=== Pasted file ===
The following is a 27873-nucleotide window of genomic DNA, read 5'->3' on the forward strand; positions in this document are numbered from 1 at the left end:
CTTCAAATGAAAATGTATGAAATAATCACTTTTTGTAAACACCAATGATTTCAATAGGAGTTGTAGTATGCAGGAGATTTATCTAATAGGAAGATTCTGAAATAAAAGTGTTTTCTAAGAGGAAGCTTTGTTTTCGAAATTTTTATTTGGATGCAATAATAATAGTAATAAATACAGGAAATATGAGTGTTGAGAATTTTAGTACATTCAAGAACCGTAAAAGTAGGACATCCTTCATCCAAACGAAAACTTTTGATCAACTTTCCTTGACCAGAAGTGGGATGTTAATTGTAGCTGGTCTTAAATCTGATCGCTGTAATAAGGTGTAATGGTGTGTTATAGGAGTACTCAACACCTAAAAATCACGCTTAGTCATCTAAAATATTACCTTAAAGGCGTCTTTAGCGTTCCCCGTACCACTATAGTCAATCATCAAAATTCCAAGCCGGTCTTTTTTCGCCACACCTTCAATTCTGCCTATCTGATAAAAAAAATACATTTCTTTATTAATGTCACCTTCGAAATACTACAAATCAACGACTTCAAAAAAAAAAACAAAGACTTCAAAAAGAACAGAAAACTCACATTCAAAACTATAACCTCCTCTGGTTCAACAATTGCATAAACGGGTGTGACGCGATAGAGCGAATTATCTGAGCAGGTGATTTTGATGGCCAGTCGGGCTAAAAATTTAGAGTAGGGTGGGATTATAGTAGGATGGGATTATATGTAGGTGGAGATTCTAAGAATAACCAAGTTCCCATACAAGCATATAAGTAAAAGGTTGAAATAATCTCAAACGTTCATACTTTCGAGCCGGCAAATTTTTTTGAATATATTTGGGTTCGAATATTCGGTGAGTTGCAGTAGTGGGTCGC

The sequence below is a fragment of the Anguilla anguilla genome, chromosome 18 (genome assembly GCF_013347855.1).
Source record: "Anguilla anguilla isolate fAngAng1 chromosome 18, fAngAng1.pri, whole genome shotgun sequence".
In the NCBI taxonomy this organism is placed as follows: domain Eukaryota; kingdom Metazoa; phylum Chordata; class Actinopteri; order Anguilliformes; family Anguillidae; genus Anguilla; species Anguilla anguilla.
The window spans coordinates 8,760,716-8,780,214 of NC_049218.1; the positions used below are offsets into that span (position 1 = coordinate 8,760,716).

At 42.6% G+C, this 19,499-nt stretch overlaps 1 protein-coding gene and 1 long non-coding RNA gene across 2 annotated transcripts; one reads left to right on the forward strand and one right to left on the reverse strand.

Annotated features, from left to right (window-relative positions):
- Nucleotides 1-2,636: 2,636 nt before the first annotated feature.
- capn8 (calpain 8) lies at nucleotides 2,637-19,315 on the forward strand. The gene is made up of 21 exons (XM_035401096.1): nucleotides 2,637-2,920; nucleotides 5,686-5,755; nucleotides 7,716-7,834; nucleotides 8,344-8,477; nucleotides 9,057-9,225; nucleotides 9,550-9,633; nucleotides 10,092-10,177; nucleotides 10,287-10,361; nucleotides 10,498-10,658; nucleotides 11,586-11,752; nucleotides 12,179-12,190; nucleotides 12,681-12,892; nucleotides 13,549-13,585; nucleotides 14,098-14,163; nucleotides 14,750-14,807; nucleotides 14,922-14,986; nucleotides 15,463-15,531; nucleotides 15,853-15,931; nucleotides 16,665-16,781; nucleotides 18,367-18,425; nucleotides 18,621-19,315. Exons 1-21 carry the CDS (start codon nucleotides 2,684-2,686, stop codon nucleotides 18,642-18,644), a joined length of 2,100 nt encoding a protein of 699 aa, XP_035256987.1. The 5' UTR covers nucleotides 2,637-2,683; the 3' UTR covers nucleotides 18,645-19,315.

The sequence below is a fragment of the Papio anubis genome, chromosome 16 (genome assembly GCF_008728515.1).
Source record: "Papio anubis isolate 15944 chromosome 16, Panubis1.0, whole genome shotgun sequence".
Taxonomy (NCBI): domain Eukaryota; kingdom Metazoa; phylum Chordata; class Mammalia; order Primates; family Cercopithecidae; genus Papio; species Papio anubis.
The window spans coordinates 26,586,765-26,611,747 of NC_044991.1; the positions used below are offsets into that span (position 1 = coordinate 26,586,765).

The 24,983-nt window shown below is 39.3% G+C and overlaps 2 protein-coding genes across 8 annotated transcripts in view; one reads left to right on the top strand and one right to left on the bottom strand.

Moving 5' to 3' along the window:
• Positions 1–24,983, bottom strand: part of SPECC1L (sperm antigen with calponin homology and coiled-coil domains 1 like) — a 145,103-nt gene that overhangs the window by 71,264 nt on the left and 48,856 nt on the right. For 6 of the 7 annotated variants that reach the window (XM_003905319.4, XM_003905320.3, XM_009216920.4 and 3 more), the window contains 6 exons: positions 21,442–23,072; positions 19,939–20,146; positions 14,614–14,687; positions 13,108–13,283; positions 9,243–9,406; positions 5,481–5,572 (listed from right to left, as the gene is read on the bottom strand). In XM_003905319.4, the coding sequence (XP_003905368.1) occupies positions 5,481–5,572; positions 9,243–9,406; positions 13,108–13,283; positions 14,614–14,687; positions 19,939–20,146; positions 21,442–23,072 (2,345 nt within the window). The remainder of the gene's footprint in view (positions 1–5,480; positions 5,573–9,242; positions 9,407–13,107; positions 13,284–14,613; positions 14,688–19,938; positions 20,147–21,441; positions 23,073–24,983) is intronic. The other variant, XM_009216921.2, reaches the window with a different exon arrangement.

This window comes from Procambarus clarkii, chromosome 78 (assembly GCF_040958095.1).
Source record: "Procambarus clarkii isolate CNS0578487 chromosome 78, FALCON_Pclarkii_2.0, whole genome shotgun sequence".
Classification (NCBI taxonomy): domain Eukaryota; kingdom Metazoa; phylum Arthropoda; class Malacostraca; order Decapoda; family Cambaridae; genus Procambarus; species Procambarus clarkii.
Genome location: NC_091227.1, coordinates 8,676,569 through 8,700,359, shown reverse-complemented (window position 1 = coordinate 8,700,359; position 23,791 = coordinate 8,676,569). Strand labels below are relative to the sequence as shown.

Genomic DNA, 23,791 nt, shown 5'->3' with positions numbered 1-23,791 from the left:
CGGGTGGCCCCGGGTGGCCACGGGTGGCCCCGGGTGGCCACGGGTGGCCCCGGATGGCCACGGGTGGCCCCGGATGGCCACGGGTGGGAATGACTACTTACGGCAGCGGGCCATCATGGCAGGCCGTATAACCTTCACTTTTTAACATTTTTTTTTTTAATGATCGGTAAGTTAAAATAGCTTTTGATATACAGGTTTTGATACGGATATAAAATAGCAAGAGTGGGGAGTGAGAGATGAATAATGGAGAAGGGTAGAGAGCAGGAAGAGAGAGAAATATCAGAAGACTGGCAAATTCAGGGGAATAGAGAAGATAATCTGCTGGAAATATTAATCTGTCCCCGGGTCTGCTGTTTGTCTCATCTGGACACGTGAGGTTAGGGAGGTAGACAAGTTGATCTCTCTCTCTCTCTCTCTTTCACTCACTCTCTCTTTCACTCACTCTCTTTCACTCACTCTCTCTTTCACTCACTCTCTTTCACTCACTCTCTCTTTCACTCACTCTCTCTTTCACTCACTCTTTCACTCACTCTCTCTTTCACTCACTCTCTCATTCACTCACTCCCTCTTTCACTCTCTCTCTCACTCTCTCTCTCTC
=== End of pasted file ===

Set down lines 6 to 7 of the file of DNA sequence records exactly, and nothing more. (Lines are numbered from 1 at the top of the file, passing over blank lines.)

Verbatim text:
The window spans coordinates 8,760,716-8,780,214 of NC_049218.1; the positions used below are offsets into that span (position 1 = coordinate 8,760,716).

At 42.6% G+C, this 19,499-nt stretch overlaps 1 protein-coding gene and 1 long non-coding RNA gene across 2 annotated transcripts; one reads left to right on the forward strand and one right to left on the reverse strand.